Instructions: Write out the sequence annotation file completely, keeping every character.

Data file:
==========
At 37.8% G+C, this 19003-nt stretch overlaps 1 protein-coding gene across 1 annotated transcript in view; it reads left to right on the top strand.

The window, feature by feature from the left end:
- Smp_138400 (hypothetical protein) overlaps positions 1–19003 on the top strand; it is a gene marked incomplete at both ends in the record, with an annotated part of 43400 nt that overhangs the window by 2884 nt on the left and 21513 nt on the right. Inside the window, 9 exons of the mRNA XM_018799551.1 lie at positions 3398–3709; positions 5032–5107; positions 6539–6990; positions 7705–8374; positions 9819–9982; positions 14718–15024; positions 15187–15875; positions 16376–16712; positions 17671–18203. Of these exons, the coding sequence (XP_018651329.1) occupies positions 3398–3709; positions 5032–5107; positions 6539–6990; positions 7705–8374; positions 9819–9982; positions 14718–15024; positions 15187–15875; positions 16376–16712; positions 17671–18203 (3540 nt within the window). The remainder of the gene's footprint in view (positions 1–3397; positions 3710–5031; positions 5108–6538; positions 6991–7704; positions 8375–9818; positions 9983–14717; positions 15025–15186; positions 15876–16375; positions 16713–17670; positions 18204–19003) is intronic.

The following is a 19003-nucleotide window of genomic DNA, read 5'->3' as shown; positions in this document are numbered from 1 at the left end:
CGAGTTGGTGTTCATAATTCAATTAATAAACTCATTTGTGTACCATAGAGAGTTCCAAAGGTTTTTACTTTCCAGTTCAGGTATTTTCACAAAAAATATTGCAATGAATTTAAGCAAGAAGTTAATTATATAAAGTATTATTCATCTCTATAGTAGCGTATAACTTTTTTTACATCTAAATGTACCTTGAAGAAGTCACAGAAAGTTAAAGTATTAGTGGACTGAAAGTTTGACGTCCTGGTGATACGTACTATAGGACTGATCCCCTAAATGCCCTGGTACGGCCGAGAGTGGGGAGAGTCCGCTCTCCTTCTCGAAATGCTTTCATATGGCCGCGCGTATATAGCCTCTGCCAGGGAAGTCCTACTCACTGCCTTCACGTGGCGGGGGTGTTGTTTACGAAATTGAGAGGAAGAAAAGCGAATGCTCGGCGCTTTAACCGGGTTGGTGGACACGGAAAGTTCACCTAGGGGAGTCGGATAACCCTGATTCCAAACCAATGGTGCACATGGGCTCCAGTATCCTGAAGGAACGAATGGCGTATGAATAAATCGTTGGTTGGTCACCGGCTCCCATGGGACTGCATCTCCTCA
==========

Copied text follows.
At 37.8% G+C, this 19003-nt stretch overlaps 1 protein-coding gene across 1 annotated transcript in view; it reads left to right on the top strand.

The window, feature by feature from the left end:
- Smp_138400 (hypothetical protein) overlaps positions 1–19003 on the top strand; it is a gene marked incomplete at both ends in the record, with an annotated part of 43400 nt that overhangs the window by 2884 nt on the left and 21513 nt on the right. Inside the window, 9 exons of the mRNA XM_018799551.1 lie at positions 3398–3709; positions 5032–5107; positions 6539–6990; positions 7705–8374; positions 9819–9982; positions 14718–15024; positions 15187–15875; positions 16376–16712; positions 17671–18203. Of these exons, the coding sequence (XP_018651329.1) occupies positions 3398–3709; positions 5032–5107; positions 6539–6990; positions 7705–8374; positions 9819–9982; positions 14718–15024; positions 15187–15875; positions 16376–16712; positions 17671–18203 (3540 nt within the window). The remainder of the gene's footprint in view (positions 1–3397; positions 3710–5031; positions 5108–6538; positions 6991–7704; positions 8375–9818; positions 9983–14717; positions 15025–15186; positions 15876–16375; positions 16713–17670; positions 18204–19003) is intronic.

The following is a 19003-nucleotide window of genomic DNA, read 5'->3' as shown; positions in this document are numbered from 1 at the left end:
CGAGTTGGTGTTCATAATTCAATTAATAAACTCATTTGTGTACCATAGAGAGTTCCAAAGGTTTTTACTTTCCAGTTCAGGTATTTTCACAAAAAATATTGCAATGAATTTAAGCAAGAAGTTAATTATATAAAGTATTATTCATCTCTATAGTAGCGTATAACTTTTTTTACATCTAAATGTACCTTGAAGAAGTCACAGAAAGTTAAAGTATTAGTGGACTGAAAGTTTGACGTCCTGGTGATACGTACTATAGGACTGATCCCCTAAATGCCCTGGTACGGCCGAGAGTGGGGAGAGTCCGCTCTCCTTCTCGAAATGCTTTCATATGGCCGCGCGTATATAGCCTCTGCCAGGGAAGTCCTACTCACTGCCTTCACGTGGCGGGGGTGTTGTTTACGAAATTGAGAGGAAGAAAAGCGAATGCTCGGCGCTTTAACCGGGTTGGTGGACACGGAAAGTTCACCTAGGGGAGTCGGATAACCCTGATTCCAAACCAATGGTGCACATGGGCTCCAGTATCCTGAAGGAACGAATGGCGTATGAATAAATCGTTGGTTGGTCACCGGCTCCCATGGGACTGCATCTCCTCA